Former US Ambassador to Ukraine John Herbst said Russia’s invasion of Ukraine was an “absolute disaster” for Russian President Vladimir Putin.
“There’s no doubt about it,” Herbst said Newsweek when asked if he agreed with US National Security Advisor Jake Sullivan’s assessment that Russia has failed to achieve its key objectives in Ukraine.
Sullivan told a news conference on Tuesday that Russia had “demonstrably failed” in achieving its three main objectives during Putin’s invasion of Ukraine. These goals subjugate Ukraine, bolster Russia’s power and prestige, divide and weaken the West, Sullivan told reporters.
“Putin aimed to dominate Ukraine on the one hand, and on the other he wanted to keep open his plans to weaken the West, including establishing substantial Russian control over all states of the former Soviet Union. , which includes three NATO allies, Estonia, Latvia and Lithuania,” said Herbst, senior director of the Atlantic Council’s Eurasia Center and U.S. Ambassador to Ukraine from 2003 to 2006.
Putin declared his intentions in a televised address just before the launch of his “special military operation” in Ukraine on February 24.
“He said in his speech just before launching this new invasion that he wanted to have a major influence in the whole post-Soviet space. This includes all the countries that emerged from the Soviet Union more than 30 years ago. years. So it’s no secret,” Herst said.
The Russian leader has previously claimed that the collapse of the Soviet Union was the “greatest geopolitical catastrophe of the 20th century”.
“It was evident within three or four days of this new invasion, that his [Putin’s] second objectives relating to the West, relating to the other former Soviet states, had perhaps suffered a fatal setback, due to the very strong response of a united West, to the Russian invasion,” Herbst explained.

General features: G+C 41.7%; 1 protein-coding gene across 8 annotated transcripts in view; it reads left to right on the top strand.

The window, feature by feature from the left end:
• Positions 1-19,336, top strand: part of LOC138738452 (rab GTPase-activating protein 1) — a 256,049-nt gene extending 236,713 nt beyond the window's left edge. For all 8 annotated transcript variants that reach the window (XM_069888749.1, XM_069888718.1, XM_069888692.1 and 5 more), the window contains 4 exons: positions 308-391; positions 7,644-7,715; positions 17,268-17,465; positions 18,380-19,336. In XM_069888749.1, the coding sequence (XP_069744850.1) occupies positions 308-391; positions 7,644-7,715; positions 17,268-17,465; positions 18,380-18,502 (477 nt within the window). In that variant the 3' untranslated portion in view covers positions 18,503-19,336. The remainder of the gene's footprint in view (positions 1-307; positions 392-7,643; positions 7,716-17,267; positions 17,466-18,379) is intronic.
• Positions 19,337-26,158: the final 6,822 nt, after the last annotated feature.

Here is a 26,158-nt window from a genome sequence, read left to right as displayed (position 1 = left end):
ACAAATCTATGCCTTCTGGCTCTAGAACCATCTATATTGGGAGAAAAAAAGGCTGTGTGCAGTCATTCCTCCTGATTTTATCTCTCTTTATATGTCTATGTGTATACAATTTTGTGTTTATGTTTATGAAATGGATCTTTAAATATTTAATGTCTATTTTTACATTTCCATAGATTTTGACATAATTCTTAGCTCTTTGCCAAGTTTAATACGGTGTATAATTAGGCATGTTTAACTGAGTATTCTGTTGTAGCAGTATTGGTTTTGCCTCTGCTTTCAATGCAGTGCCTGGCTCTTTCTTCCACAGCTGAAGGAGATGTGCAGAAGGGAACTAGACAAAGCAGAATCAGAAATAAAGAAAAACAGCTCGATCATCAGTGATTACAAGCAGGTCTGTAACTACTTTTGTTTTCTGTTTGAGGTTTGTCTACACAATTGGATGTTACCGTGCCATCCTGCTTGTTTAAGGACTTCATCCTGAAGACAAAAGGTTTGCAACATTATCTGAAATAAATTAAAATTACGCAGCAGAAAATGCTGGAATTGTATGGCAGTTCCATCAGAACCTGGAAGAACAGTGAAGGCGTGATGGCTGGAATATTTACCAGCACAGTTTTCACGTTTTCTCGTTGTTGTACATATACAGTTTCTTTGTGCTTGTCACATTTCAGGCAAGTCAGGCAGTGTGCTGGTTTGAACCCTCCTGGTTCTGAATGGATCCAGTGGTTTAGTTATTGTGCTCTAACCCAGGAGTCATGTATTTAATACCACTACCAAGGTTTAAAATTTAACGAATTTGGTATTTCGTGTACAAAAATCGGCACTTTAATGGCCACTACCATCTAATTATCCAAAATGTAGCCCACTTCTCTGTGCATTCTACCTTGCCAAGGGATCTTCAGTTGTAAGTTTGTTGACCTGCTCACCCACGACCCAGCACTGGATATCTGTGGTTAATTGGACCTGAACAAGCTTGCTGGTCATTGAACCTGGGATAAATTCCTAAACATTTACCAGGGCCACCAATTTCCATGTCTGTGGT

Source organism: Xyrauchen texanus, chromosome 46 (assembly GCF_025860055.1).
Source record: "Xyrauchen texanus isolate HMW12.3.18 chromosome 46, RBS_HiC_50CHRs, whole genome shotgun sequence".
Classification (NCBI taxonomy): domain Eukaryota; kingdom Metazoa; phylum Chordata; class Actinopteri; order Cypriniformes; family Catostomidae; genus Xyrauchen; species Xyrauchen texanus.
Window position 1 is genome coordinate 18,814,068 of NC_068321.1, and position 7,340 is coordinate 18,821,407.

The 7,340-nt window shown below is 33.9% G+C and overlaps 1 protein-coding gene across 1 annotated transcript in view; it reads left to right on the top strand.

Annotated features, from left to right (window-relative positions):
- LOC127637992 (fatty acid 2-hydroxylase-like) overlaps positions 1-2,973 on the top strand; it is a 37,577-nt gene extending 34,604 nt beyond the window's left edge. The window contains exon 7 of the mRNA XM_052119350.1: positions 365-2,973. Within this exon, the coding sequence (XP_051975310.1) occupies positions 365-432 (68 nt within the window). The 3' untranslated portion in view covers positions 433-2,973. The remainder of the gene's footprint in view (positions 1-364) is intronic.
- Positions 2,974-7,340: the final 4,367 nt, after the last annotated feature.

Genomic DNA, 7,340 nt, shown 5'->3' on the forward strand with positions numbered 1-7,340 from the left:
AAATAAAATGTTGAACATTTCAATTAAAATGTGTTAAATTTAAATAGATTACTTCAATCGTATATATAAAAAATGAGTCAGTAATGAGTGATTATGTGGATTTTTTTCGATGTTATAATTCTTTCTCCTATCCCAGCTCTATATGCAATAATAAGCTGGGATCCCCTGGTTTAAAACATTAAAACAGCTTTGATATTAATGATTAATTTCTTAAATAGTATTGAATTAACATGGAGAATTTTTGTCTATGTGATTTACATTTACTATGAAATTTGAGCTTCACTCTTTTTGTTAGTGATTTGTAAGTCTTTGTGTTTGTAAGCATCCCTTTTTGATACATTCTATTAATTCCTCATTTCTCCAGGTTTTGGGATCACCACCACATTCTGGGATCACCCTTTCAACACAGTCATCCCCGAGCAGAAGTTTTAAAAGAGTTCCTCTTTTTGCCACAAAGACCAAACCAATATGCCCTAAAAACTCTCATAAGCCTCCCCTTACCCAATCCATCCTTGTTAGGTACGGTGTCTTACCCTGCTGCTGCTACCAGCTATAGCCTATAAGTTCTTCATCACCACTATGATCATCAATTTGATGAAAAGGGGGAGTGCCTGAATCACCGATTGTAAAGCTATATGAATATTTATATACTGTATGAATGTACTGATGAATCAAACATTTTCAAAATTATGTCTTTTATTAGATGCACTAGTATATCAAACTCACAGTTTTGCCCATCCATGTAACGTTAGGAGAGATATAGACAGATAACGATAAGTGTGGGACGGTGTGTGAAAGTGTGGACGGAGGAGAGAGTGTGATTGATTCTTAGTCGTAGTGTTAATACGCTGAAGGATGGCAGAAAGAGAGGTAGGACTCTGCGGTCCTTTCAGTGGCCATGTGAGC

“This very strong response includes massive sanctions. This includes large arms deliveries to Ukraine, this includes the end of most, if not all, Russian soft power in the West, because Germany, in particular, changed a rather soft policy towards Moscow,” says Herbst.
The former ambassador was referring to Germany’s longstanding Russian policy, which has focused on rapprochement rather than confrontation.
“It’s now pretty much over,” Herbst said.
“So it was true within three or four days of the invasion. And then over the last couple of weeks, it’s become clear that the Russian invasion of Ukraine has stalled,” Herbst continued. “So there too, Putin is at this stage unable to achieve his goals in Ukraine.”
Western intelligence updates have pointed out that more than a month after Putin launched his full-scale invasion, Russian forces appear to be facing supply and morale issues, while Ukrainian troops continue to put up fierce resistance.
Ukraine’s successful counterattacks are likely to “disrupt the ability of Russian forces to reorganize and resume their own offensive towards kyiv”, the British Ministry of Defense said on Wednesday.
Russian forces are “essentially frozen around the country on multiple axis lines, struggling to resupply, feed their troops and provide them with arms and ammunition”, a senior US defense official told reporters on March 17. .
“It was an absolute disaster for Putin,” Herbst said.
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